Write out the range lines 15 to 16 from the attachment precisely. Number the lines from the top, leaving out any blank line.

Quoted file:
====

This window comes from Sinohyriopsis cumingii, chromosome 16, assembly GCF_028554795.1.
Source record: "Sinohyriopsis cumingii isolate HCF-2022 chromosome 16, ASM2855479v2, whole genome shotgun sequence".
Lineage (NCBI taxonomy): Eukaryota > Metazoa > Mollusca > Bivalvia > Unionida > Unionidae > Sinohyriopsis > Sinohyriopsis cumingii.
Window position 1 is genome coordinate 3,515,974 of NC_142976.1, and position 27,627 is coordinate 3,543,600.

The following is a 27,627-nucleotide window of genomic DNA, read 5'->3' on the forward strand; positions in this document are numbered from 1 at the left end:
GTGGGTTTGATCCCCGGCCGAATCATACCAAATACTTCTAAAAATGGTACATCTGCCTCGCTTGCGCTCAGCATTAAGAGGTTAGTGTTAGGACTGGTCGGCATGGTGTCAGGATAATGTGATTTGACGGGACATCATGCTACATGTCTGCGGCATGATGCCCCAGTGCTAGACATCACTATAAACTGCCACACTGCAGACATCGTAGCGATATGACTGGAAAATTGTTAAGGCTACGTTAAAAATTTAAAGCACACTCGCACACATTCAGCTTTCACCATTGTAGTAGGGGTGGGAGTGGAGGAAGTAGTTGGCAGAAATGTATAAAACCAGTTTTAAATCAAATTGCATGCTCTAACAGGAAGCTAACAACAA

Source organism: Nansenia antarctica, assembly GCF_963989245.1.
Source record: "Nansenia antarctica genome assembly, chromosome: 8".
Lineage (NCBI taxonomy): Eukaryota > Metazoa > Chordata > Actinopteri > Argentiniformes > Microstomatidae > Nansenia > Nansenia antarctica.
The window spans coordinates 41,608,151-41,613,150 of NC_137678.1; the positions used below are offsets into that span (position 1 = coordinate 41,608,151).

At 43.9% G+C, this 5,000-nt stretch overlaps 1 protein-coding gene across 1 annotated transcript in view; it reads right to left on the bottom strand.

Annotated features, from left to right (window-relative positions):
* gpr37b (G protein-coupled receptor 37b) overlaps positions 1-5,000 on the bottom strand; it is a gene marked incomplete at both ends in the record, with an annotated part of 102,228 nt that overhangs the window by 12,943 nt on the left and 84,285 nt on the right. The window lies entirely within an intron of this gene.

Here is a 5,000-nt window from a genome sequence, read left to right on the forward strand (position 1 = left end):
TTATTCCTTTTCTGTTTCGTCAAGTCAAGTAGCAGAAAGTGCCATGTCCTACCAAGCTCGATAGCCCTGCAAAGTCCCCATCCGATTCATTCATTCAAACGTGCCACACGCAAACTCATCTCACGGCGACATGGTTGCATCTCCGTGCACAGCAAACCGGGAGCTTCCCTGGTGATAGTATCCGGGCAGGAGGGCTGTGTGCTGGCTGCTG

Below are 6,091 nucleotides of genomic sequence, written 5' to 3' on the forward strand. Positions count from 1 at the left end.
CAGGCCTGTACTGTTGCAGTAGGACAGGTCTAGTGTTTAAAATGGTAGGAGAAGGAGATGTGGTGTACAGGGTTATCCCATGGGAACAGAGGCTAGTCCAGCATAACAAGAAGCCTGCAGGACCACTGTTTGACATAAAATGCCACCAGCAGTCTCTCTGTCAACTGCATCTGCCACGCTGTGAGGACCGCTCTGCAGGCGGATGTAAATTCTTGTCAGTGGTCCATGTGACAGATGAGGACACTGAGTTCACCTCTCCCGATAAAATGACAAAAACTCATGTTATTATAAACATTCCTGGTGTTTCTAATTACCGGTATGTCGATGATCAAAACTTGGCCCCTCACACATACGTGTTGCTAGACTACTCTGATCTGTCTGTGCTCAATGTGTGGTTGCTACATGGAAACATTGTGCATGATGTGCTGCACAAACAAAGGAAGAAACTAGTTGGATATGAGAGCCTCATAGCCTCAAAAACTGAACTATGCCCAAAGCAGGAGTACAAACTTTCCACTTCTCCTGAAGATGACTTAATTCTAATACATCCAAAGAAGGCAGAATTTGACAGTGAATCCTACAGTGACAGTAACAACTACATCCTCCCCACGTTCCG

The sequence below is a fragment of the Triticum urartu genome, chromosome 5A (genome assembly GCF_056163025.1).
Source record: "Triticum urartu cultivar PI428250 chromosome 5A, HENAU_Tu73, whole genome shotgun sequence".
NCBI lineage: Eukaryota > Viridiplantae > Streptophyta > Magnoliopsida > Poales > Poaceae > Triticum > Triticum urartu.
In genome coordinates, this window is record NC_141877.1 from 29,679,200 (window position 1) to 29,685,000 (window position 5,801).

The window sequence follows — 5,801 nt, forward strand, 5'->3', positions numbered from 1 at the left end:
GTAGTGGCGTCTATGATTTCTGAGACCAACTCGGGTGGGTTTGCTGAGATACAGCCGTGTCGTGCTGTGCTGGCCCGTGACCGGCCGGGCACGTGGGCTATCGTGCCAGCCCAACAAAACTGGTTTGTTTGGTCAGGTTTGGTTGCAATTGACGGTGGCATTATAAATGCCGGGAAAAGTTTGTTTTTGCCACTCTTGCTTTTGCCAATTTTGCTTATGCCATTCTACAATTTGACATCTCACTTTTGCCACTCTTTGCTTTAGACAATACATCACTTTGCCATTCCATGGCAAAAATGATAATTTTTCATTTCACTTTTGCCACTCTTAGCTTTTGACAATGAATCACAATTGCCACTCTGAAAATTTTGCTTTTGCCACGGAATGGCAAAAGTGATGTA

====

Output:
TTATTCCTTTTCTGTTTCGTCAAGTCAAGTAGCAGAAAGTGCCATGTCCTACCAAGCTCGATAGCCCTGCAAAGTCCCCATCCGATTCATTCATTCAAACGTGCCACACGCAAACTCATCTCACGGCGACATGGTTGCATCTCCGTGCACAGCAAACCGGGAGCTTCCCTGGTGATAGTATCCGGGCAGGAGGGCTGTGTGCTGGCTGCTG

Below are 6,091 nucleotides of genomic sequence, written 5' to 3' on the forward strand. Positions count from 1 at the left end.